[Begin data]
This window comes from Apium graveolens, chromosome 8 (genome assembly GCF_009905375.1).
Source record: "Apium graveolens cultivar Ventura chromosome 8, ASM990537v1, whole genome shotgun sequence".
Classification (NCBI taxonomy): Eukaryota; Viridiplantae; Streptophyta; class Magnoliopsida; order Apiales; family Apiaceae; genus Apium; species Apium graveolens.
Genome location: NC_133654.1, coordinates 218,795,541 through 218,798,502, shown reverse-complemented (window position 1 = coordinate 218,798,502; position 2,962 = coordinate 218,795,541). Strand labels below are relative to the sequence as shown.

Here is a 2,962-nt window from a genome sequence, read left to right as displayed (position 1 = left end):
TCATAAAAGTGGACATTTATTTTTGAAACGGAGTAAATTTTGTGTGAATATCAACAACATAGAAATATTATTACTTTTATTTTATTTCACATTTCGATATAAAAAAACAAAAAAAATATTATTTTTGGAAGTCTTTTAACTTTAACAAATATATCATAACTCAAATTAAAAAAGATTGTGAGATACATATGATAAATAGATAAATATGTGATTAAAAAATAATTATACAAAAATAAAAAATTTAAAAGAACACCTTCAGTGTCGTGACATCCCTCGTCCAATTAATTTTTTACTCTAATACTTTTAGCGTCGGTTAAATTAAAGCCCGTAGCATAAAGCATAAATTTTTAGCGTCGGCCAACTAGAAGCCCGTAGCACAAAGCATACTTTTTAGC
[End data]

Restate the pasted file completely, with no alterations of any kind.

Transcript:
This window comes from Apium graveolens, chromosome 8 (genome assembly GCF_009905375.1).
Source record: "Apium graveolens cultivar Ventura chromosome 8, ASM990537v1, whole genome shotgun sequence".
Classification (NCBI taxonomy): Eukaryota; Viridiplantae; Streptophyta; class Magnoliopsida; order Apiales; family Apiaceae; genus Apium; species Apium graveolens.
Genome location: NC_133654.1, coordinates 218,795,541 through 218,798,502, shown reverse-complemented (window position 1 = coordinate 218,798,502; position 2,962 = coordinate 218,795,541). Strand labels below are relative to the sequence as shown.

Here is a 2,962-nt window from a genome sequence, read left to right as displayed (position 1 = left end):
TCATAAAAGTGGACATTTATTTTTGAAACGGAGTAAATTTTGTGTGAATATCAACAACATAGAAATATTATTACTTTTATTTTATTTCACATTTCGATATAAAAAAACAAAAAAAATATTATTTTTGGAAGTCTTTTAACTTTAACAAATATATCATAACTCAAATTAAAAAAGATTGTGAGATACATATGATAAATAGATAAATATGTGATTAAAAAATAATTATACAAAAATAAAAAATTTAAAAGAACACCTTCAGTGTCGTGACATCCCTCGTCCAATTAATTTTTTACTCTAATACTTTTAGCGTCGGTTAAATTAAAGCCCGTAGCATAAAGCATAAATTTTTAGCGTCGGCCAACTAGAAGCCCGTAGCACAAAGCATACTTTTTAGC